On day 80ish, I got a call from the head psychiatrist in Chicago. She informed me that their tests concluded with the notion that I am not an alcoholic, I just made some bad decisions on the evening I was arrested. I was so pumped after that phone call. I thought I was done with "The Program" after this 90-day Stage 1 phase. Then on Day 90, I got a call from Dr. Spadafora, a man I had never talked to, but apparently he was one of the head guys of "The Program," and he let me know that he was "the man" very quickly into our conversation. It went something like this:

"Patrick, this is Dr. Spadafora from NFL substance of abuse program, informing you that I have decided to move you into Stage 2 of the substance of abuse program. It is exactly like Stage 1, but this lasts two years," he said.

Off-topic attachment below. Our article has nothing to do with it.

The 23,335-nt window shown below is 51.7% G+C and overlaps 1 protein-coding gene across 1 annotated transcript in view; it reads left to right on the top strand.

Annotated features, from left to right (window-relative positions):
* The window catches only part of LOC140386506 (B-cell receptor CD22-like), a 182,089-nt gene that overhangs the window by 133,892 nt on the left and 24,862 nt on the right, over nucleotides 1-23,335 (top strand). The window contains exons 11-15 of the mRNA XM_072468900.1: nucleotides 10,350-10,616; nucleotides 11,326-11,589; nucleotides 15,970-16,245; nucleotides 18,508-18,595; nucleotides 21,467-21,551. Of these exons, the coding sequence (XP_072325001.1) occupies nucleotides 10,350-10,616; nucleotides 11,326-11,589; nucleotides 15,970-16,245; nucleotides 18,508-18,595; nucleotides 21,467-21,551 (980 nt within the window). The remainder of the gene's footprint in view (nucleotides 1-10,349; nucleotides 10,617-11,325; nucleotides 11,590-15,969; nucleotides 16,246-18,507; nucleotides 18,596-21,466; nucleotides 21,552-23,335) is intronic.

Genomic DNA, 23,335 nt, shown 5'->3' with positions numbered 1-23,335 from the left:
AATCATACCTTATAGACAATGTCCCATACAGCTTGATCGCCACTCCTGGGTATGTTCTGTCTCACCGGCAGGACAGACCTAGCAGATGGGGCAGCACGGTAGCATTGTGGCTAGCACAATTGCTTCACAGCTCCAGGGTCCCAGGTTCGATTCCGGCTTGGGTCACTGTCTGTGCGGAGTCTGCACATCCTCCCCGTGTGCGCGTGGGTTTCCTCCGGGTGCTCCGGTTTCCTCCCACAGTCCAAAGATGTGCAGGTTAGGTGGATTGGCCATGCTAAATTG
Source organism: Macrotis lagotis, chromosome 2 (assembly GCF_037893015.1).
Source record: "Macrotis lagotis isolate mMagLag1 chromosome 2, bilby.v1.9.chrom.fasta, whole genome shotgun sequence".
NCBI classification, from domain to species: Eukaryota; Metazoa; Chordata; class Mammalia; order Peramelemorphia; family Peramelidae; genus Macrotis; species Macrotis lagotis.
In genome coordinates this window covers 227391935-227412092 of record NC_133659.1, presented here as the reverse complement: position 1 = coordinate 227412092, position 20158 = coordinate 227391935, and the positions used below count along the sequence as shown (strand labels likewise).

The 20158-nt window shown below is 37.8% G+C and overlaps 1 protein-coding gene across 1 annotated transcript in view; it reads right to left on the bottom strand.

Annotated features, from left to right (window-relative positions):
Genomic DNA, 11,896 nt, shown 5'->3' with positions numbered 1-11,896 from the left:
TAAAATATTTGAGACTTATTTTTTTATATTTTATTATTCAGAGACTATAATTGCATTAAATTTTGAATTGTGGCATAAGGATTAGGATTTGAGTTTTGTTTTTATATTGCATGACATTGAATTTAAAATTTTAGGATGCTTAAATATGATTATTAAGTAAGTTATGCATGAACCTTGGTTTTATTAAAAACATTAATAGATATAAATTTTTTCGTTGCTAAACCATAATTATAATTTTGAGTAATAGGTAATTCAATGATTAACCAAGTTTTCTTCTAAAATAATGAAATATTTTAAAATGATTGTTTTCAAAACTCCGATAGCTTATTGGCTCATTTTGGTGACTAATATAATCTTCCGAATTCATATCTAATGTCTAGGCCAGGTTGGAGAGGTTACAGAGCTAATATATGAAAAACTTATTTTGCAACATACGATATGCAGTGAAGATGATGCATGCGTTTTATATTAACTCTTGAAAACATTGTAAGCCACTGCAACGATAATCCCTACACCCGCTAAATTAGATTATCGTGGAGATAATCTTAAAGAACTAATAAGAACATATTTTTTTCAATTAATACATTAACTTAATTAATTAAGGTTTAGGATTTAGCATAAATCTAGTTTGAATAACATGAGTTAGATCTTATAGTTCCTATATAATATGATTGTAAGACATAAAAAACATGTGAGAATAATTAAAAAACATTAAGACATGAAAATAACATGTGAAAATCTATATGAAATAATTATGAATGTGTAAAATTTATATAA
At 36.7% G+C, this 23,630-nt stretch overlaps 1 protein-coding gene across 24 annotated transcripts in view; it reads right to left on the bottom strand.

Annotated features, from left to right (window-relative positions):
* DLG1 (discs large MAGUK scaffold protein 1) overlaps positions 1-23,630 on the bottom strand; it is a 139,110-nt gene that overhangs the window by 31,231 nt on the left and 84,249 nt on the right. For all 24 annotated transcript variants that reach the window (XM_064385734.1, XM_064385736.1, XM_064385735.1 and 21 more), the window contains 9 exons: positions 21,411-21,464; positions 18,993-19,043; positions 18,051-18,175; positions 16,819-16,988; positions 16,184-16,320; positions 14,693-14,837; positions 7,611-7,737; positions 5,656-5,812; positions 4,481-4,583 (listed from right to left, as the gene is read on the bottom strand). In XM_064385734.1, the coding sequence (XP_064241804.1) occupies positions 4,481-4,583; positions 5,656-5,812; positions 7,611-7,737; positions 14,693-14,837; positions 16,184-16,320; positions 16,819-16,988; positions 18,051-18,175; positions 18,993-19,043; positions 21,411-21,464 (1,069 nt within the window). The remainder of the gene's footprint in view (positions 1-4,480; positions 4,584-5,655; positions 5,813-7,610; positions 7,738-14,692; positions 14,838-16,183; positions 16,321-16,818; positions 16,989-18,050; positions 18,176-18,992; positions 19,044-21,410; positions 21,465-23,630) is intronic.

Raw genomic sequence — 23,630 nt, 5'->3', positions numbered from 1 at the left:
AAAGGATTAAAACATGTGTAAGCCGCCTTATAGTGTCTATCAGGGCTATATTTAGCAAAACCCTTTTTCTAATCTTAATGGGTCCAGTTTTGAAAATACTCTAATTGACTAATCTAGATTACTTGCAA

"WHOA WHOA WHOA WHOA WHOA WHOA WHOA", I said. "I talked to a sweet lady 10 days ago, who knows me, and she said I was not an alcoholic"

"Well, I'm the one that made the decision not her," he told me.

I was furious and fired back with a nice, "Then why the hell did I go to Chicago? Get tested by people that aren't you? You don't even know me. And what the hell is the purpose of Stage 1? If you do everything right, you're going to go to Stage 2 anyways, shouldn't there just be one stage then?"

"We'll look into changing your starting date of Stage 2 to 90 days ago, we'll get back to you if it changes," he said.

And boom, my mind was blown.

The eight random urine tests. The counselor. The "changing of location." The constant worry of failing a test would last for another 730 days. I was bummed, but you know what they say, "If life gives you limes, take a shot of tequila."

Well, I couldn't do that, for obvious reasons, but I was going to try and make the most of it.